NEW YORK, United States — Maison Kitsuné, the Paris-based fashion brand and music label is opening a new flagship in New York, a little over a year after splitting from Want Les Essentiels, its partner on its American operations.
While focused on the ready-to-wear collection, the Lafayette Street store, which opens Thursday, will also play host to events such as the Kitsuné Club Night, Kitsuné Showcase and Kitsuné Afterwork series.
“I think the new location in Lafayette came very naturally,” says Gildas Laoëc, the former manager of Daft Punk who co-founded Maison Kitsuné with architect Masaya Kuroki in 2002. “We are very excited to be operating in American territory ourselves, and introduce the ‘little world’ we’ve been building, that lifestyle and art de vivre, and making it global.”
Of course, this is not the first time that Maison Kitsuné has had a brick-and-mortar presence in New York. With Want Les Essentiels, it opened two outposts in 2015; a franchise boutique in the NoMad hotel, and a store on the Lower East Side. But as the brand’s following grew, its founders say they felt an increased desire for independence. “At some point, we put ourselves in a position and in a capacity to operate in the American territory alone,” says Laoëc. “We grew, and wanted control of the brand ourselves.”
Splitting from Want Les Essentiels meant the closure of both New York outposts. “We had a little bit of a time out from the [US] market after the store in the NoMad hotel closed in December 2016, so we needed some to reset after that,” says Laoëc. It was funding from a minority investor, Stripe International, whose portfolio includes Thom Browne, that allowed Maison Kitsuné to relaunch in the US afresh.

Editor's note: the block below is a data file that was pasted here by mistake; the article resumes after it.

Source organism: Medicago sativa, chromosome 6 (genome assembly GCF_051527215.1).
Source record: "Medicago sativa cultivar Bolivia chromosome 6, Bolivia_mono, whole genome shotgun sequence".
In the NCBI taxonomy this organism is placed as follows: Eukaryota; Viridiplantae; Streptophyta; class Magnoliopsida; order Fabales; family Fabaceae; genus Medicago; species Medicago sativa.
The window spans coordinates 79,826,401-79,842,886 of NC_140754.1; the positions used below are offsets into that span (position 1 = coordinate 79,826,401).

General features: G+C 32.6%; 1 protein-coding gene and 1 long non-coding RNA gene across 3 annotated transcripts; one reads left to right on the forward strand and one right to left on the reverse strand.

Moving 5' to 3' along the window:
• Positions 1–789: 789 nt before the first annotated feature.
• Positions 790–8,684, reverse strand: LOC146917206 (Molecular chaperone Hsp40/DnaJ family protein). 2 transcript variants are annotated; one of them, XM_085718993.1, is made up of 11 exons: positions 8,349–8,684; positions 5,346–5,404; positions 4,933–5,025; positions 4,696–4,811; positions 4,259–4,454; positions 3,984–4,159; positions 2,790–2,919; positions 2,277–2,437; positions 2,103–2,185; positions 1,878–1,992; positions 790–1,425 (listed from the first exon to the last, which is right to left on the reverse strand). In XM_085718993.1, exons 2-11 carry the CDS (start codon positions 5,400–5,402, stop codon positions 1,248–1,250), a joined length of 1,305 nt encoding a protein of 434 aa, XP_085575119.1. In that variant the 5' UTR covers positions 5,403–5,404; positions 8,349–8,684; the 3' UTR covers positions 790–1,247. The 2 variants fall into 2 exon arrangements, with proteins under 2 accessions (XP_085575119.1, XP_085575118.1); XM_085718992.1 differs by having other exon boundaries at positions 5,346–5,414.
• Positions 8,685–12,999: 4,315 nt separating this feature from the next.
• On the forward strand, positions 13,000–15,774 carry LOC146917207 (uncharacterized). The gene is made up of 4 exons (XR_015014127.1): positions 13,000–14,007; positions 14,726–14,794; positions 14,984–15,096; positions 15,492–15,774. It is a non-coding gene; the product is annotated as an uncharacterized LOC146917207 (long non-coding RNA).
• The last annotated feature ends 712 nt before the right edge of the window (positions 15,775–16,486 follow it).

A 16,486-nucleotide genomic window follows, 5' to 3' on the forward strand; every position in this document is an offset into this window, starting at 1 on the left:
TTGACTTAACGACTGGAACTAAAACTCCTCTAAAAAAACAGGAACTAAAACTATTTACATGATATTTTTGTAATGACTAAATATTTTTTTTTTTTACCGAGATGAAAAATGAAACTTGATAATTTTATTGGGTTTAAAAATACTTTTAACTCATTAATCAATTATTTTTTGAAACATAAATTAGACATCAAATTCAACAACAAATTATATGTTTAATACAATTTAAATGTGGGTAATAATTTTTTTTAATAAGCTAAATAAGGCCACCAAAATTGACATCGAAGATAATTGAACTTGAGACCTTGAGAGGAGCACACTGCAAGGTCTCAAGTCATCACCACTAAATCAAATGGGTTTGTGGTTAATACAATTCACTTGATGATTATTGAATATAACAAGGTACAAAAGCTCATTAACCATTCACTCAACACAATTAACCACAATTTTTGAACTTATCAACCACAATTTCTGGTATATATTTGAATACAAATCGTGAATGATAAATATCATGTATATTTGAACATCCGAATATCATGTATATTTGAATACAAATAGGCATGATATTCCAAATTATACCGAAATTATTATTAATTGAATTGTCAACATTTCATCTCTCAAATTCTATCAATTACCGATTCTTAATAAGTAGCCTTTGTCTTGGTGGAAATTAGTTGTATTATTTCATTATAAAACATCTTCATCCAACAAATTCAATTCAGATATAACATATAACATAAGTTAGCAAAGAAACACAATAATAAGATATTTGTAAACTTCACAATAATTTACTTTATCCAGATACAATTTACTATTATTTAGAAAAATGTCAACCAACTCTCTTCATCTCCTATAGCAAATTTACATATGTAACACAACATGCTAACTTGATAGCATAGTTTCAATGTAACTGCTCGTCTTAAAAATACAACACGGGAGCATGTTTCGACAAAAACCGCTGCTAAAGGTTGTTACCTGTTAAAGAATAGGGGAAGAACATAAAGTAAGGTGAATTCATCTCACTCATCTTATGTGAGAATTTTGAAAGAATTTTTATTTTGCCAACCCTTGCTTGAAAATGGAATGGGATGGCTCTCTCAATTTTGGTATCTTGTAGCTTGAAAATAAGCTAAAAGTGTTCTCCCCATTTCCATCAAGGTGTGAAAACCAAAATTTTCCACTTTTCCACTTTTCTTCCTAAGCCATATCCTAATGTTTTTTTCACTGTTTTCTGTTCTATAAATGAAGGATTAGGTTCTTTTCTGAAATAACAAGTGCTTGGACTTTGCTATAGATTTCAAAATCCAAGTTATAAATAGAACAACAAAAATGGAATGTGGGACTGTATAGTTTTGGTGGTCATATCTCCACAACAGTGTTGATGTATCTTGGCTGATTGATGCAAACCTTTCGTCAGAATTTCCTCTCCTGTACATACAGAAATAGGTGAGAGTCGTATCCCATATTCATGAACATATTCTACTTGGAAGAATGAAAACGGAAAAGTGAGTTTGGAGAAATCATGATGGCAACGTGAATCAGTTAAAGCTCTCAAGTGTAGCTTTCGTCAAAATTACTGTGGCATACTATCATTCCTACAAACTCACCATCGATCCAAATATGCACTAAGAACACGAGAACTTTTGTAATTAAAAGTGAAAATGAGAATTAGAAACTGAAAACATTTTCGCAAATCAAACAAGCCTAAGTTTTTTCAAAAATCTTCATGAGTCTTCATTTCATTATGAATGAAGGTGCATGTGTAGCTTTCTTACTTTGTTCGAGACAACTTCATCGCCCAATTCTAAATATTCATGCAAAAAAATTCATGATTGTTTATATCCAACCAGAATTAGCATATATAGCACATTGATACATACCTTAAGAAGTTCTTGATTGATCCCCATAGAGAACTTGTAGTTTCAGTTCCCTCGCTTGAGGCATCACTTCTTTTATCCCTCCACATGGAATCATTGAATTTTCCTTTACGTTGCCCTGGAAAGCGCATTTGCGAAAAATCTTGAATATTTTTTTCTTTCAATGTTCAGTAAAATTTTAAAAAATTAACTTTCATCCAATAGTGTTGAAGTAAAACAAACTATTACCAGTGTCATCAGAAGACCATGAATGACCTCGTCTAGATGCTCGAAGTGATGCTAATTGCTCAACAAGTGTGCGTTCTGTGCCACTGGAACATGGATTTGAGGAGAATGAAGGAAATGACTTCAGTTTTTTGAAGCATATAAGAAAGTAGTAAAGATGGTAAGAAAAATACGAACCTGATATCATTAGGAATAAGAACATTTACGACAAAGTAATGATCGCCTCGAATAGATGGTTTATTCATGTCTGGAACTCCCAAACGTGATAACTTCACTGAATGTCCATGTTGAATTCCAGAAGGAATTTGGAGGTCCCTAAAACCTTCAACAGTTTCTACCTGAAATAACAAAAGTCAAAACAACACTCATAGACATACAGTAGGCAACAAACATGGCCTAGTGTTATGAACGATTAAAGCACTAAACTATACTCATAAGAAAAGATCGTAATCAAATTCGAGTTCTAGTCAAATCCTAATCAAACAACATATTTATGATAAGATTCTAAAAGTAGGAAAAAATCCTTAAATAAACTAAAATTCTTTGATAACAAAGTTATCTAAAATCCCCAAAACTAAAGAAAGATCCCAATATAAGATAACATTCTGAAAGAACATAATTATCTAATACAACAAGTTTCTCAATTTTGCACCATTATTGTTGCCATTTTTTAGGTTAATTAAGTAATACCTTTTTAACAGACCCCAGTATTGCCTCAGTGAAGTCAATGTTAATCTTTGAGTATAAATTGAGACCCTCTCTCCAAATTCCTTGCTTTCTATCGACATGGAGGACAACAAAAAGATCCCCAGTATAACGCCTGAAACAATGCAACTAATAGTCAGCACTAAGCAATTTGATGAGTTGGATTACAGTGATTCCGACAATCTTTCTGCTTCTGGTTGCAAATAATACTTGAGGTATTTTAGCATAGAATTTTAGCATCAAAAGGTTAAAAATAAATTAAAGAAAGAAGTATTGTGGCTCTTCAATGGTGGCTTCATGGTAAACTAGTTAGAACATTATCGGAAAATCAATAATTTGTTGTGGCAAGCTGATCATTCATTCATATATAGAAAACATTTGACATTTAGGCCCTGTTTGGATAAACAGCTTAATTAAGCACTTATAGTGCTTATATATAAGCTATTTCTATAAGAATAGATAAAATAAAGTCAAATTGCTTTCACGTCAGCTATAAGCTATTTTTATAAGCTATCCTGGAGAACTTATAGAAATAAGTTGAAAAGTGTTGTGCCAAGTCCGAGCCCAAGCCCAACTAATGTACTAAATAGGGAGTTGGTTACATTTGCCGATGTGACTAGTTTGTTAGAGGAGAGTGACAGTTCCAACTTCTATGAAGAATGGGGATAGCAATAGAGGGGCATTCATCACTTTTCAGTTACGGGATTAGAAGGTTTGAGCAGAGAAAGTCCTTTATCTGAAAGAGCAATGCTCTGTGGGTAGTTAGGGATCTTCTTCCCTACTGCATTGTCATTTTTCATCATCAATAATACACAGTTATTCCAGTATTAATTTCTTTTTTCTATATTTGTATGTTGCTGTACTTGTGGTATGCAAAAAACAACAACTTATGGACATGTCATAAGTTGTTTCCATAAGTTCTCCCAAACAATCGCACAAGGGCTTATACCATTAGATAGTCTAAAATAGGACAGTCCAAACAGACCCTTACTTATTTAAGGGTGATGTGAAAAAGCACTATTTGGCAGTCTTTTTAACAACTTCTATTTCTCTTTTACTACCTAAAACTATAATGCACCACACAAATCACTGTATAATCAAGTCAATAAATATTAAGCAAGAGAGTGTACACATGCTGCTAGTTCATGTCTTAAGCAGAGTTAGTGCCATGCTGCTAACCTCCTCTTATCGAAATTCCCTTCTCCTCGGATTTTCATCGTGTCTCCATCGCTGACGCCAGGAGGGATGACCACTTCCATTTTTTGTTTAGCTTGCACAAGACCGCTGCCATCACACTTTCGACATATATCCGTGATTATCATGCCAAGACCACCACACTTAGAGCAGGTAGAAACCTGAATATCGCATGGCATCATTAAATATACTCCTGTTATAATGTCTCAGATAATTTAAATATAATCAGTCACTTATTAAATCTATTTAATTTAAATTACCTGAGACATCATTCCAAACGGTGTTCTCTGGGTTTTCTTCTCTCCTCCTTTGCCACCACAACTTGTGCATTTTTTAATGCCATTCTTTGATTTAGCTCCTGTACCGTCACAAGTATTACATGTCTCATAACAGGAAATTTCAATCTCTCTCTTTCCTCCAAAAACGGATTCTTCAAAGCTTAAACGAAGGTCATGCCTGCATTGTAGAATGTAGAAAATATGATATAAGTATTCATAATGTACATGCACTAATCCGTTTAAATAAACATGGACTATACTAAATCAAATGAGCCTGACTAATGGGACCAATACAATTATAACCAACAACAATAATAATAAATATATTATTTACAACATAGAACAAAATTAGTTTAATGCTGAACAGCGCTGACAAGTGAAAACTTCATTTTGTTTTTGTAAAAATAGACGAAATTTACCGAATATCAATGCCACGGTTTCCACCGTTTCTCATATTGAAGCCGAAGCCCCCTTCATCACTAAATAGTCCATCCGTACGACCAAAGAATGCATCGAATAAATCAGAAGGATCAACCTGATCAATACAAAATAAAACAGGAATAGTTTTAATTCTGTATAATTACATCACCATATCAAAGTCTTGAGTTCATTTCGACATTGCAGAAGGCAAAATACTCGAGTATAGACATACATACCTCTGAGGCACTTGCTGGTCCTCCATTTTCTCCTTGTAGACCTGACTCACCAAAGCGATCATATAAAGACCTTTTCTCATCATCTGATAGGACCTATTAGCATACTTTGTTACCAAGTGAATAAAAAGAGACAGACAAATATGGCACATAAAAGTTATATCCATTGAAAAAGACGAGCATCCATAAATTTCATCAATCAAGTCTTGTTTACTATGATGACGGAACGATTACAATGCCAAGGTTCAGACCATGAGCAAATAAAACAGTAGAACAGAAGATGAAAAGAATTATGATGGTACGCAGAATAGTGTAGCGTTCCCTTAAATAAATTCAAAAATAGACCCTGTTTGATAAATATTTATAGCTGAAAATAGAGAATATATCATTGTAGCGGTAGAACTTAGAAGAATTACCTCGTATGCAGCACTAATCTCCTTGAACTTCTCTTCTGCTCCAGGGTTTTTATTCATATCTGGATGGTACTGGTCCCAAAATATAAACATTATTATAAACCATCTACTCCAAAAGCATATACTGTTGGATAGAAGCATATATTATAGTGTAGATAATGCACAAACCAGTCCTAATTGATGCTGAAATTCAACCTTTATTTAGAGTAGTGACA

Despite its hiatus from the American market, Maison Kitsuné has enjoyed global year-on-year revenue growth of 25 percent over the past year, while e-commerce revenue has increased by 40 percent.
Currently, 80 percent of revenue is generated outside of its native France, with Japan, the US and South Korea as the main drivers of growth. It is distributed through approximately 300 international dealers and nine directly owned boutiques.
While the US market is the company’s current priority, it has planned further expansion into Southeast Asia —with a Kyoto store to open in October 2017.
Laoëc attributes the brand’s steady growth to its all-encompassing lifestyle approach that comprises a clothing brand, a music label, events and a coffee shop in Paris. “It’s something we have been doing very naturally since day one of the brand, for 15 years, and we have a strong community of fans from the music side, events and fashion,” says Laoëc. “We’re not investing money in marketing, because our brand and that art de vivre gives us the chance to grow organically.”